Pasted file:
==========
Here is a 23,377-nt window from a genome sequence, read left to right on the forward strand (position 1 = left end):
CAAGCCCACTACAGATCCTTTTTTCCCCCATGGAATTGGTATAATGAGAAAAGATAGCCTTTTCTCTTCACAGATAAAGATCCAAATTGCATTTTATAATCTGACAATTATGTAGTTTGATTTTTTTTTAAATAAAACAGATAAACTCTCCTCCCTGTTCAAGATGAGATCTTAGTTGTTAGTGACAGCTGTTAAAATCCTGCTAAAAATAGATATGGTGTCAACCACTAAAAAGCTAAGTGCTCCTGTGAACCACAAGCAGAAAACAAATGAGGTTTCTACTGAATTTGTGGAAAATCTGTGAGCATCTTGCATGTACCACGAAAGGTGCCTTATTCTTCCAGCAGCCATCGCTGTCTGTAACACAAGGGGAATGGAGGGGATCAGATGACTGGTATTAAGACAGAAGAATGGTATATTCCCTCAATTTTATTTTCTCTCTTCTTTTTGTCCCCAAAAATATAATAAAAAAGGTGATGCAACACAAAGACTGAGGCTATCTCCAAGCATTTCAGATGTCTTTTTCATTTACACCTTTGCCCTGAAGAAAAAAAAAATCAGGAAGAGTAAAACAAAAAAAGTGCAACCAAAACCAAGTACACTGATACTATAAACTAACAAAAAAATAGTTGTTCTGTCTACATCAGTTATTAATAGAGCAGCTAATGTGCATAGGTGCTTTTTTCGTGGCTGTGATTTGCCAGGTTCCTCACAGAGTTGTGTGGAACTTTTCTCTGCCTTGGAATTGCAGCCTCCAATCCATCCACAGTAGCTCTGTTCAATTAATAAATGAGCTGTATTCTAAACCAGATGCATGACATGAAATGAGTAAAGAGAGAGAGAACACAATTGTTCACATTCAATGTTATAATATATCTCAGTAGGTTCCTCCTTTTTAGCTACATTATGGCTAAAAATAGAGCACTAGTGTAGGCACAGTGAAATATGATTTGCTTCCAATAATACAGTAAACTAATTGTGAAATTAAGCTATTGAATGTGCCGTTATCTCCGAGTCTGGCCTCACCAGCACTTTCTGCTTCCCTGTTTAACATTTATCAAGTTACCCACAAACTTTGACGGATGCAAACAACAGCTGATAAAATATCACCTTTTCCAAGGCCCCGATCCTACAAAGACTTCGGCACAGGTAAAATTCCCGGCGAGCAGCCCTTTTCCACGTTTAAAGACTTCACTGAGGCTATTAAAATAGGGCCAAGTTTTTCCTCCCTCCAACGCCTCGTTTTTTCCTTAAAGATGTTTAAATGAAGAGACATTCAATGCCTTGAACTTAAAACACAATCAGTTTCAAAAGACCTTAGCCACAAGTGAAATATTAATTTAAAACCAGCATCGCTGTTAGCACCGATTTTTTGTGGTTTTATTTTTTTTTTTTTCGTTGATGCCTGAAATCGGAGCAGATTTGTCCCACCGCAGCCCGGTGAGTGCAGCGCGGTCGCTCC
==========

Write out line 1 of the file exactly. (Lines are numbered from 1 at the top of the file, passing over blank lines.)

Here is a 23,377-nt window from a genome sequence, read left to right on the forward strand (position 1 = left end):